Tropical Storm Debby Floods Florida, Ends Drought. There is one (big) silver lining – the drought in Florida is history, as reported by Climate Central; here’s a snippet of the article: “By following a slow and erratic path in the northeastern Gulf of Mexico, Tropical Storm Debby has dumped extraordinary amounts of rain on the Sunshine State, with many locations receiving at least 6 inches of rainfall — and the rain is still falling. Wind shear has kept the most active part of the storm on its eastern flank – directly on top of Florida. For example, as of June 25, Tarpon Springs had already received 21.04 inches of rain during June, eclipsing the record for the wettest June by nearly 3 inches. It has also been the wettest June in Tampa since records began there in 1890, according to the National Weather Service.”
Graphic credit above: “24-hour precipitation totals between June 25 and June 26 across northern Florida. Click on the image for a larger version.” Credit: NOAA/NWS.
Tropical Storm A Reminder To Protect Our Vital Interests. This applies to all weather phenomena, including tornadoes and floods, not just Hurricane Alley. Some good advice from The Bradenton Herald; here’s an excerpt: “While emergency management officials have yet to assess all the damage to beaches, homes and infrastructure, Gov. Rick Scott quickly declared a state of emergency. With all the water and wind damage to structures, insurance adjustors are already out on the streets inspecting damaged roofs and flooded vehicles and homes. While auto and flood insurance will cover much of the damage, roofs ripped apart by winds are the province of property policies. And Florida’s property insurance market remains rocky. The state-run insurer of last resort, Citizens Insurance Corp., holds $500 billion in risk exposure but only holds a $6 billion cash surplus and could cover storm damage amounting to $20 billion with its reinsurance policies and bond capacity making up the difference.”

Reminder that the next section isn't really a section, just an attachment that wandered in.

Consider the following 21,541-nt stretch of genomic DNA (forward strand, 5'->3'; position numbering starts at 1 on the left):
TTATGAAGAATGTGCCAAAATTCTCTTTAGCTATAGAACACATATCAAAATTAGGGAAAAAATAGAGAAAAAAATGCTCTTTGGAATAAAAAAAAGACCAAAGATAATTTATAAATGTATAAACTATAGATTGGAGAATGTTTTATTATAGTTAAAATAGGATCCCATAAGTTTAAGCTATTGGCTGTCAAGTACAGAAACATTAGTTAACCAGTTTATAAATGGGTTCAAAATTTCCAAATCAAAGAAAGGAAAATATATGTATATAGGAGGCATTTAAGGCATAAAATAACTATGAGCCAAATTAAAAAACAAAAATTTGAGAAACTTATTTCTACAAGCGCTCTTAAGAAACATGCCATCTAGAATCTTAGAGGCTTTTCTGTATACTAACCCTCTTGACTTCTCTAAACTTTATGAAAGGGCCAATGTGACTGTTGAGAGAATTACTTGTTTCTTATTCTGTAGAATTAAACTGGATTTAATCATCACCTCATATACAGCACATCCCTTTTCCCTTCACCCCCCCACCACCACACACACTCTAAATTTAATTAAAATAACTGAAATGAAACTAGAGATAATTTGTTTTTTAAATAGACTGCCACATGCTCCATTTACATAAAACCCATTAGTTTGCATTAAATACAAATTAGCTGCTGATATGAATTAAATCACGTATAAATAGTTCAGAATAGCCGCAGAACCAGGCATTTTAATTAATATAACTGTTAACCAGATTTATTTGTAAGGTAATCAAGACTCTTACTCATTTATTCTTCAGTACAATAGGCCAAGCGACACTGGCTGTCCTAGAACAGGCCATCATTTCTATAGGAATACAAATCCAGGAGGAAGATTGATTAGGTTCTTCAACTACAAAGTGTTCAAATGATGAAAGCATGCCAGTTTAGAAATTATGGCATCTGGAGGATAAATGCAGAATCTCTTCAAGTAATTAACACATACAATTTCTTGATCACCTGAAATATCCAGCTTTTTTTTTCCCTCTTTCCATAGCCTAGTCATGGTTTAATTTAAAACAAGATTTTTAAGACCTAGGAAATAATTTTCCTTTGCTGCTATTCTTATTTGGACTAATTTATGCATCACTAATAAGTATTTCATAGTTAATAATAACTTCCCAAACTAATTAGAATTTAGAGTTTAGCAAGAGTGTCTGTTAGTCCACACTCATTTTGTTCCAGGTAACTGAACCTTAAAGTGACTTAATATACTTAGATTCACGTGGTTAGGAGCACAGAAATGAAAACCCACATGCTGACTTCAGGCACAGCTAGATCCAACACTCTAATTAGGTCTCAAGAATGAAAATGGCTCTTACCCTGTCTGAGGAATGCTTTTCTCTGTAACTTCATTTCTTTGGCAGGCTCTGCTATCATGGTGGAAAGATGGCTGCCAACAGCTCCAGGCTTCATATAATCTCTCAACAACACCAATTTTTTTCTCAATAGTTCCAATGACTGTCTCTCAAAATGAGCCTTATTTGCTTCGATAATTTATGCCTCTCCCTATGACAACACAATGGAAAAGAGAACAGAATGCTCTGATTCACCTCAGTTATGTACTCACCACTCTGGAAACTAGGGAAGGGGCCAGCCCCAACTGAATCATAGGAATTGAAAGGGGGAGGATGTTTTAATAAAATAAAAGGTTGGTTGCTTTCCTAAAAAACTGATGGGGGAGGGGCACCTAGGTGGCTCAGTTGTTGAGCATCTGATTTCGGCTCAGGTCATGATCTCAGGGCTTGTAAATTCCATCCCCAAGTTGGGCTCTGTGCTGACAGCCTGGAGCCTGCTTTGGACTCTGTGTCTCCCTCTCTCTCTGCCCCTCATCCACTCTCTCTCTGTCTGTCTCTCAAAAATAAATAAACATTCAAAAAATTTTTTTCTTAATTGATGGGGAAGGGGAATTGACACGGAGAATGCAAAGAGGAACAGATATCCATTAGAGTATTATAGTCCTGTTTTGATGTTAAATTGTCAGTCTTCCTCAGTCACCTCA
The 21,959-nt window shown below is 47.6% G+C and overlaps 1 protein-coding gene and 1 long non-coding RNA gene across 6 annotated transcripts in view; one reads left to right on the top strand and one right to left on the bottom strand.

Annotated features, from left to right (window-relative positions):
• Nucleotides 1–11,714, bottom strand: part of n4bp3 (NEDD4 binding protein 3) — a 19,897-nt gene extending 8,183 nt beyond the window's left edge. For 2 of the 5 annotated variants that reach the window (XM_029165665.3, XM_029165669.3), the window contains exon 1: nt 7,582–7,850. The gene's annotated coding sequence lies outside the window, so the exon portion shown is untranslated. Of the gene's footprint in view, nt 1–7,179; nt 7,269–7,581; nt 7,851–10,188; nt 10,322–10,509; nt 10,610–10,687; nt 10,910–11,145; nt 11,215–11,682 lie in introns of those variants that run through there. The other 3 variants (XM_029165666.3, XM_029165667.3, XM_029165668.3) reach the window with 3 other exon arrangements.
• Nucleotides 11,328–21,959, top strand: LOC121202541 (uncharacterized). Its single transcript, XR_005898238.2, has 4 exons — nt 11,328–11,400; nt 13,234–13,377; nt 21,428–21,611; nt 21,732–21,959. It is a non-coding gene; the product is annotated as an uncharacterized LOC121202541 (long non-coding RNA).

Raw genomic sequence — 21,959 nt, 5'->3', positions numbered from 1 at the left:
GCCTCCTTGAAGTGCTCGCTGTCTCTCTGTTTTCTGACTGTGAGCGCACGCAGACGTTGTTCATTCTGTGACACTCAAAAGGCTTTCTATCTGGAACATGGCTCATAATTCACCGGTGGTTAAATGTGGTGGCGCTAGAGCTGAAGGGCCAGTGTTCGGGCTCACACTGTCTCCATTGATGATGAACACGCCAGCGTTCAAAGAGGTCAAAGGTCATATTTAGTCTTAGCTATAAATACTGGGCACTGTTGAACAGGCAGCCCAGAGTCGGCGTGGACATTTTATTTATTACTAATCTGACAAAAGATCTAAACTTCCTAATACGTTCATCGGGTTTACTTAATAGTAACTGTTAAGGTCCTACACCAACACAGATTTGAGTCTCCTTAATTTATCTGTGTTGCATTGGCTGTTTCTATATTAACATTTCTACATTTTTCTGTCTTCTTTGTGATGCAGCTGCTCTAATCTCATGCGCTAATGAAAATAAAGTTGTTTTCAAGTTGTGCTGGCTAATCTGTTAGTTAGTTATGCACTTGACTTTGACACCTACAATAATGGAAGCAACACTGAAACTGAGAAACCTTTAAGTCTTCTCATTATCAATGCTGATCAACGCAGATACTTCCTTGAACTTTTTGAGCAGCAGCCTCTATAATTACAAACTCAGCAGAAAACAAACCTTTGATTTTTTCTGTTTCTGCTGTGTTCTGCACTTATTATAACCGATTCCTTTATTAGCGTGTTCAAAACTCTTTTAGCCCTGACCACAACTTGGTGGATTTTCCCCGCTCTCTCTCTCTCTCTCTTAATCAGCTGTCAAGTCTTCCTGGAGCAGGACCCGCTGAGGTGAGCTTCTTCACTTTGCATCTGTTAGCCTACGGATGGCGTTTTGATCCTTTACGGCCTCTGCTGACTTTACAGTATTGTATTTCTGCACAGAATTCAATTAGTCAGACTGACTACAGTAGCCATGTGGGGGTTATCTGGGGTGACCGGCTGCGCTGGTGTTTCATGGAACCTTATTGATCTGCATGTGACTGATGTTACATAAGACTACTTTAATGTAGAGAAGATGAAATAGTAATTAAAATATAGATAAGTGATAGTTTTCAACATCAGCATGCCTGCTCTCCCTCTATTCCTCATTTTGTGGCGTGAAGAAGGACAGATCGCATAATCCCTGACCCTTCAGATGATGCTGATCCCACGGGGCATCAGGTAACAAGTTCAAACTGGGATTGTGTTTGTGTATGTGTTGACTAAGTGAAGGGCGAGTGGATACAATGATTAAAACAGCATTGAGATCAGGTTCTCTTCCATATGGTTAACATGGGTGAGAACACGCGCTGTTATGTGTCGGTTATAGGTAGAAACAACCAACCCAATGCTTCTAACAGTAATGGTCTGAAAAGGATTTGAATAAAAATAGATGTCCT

Storm Chasers Head To Saskatchewan. Have you noticed that “Tornado Alley” is shifting north over time? I don’t recall professional storm chasers heading into Canada 15-20 years ago. As the climate warms and weather patterns shift north, for much of the summer the biggest temperature gradients (and resulting atmospheric clashes) will be north of the U.S. Canada border. Here’s an excerpt of an interesting article at The Calgary Herald: “A storm chaser says he and others from the southern United States are going to be watching the skies in southern Saskatchewan. Greg Johnson says on his blog that – quote – “Tuesday is looking scary in Saskatchewan.” He says forecast models show that severe weather is imminent and the risks include large hail, damaging winds, and strong tornadoes. Johnson says he will be in an area north and slightly east of Moose Jaw Tuesday looking for tornadoes and storms, adding the potential is so great that fellow storm chasers from the southern United States are converging on the Regina area with the expectation they’ll see some activity.”
Photo credit above: “Dust is kicked up as a possible tornado touches down in Taber, Alberta on Tuesday June 5, 2012. A strong storm cell moving north out of Montana triggered several tornado warnings and watches between Coaldale and Taber.” (AP Photo/Shannon Reynolds, The Canadian Press)